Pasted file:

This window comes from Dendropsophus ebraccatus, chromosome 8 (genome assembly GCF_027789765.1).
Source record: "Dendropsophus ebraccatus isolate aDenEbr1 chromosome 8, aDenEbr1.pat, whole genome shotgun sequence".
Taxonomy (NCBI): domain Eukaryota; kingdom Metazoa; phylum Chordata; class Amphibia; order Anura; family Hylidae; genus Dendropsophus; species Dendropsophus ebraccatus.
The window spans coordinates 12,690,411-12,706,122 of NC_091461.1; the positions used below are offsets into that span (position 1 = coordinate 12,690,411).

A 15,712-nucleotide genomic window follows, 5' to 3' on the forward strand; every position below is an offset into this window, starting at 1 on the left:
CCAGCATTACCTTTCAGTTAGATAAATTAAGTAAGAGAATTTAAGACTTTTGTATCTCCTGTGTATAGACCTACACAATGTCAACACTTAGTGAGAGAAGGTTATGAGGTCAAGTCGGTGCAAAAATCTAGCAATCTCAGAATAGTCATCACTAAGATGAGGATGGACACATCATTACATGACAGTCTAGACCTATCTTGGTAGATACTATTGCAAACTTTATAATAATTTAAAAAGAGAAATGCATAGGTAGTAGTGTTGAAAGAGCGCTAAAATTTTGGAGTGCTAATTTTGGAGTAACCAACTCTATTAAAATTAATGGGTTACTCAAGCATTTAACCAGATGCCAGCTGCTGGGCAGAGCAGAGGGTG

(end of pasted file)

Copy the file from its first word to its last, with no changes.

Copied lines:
This window comes from Dendropsophus ebraccatus, chromosome 8 (genome assembly GCF_027789765.1).
Source record: "Dendropsophus ebraccatus isolate aDenEbr1 chromosome 8, aDenEbr1.pat, whole genome shotgun sequence".
Taxonomy (NCBI): domain Eukaryota; kingdom Metazoa; phylum Chordata; class Amphibia; order Anura; family Hylidae; genus Dendropsophus; species Dendropsophus ebraccatus.
The window spans coordinates 12,690,411-12,706,122 of NC_091461.1; the positions used below are offsets into that span (position 1 = coordinate 12,690,411).

A 15,712-nucleotide genomic window follows, 5' to 3' on the forward strand; every position below is an offset into this window, starting at 1 on the left:
CCAGCATTACCTTTCAGTTAGATAAATTAAGTAAGAGAATTTAAGACTTTTGTATCTCCTGTGTATAGACCTACACAATGTCAACACTTAGTGAGAGAAGGTTATGAGGTCAAGTCGGTGCAAAAATCTAGCAATCTCAGAATAGTCATCACTAAGATGAGGATGGACACATCATTACATGACAGTCTAGACCTATCTTGGTAGATACTATTGCAAACTTTATAATAATTTAAAAAGAGAAATGCATAGGTAGTAGTGTTGAAAGAGCGCTAAAATTTTGGAGTGCTAATTTTGGAGTAACCAACTCTATTAAAATTAATGGGTTACTCAAGCATTTAACCAGATGCCAGCTGCTGGGCAGAGCAGAGGGTG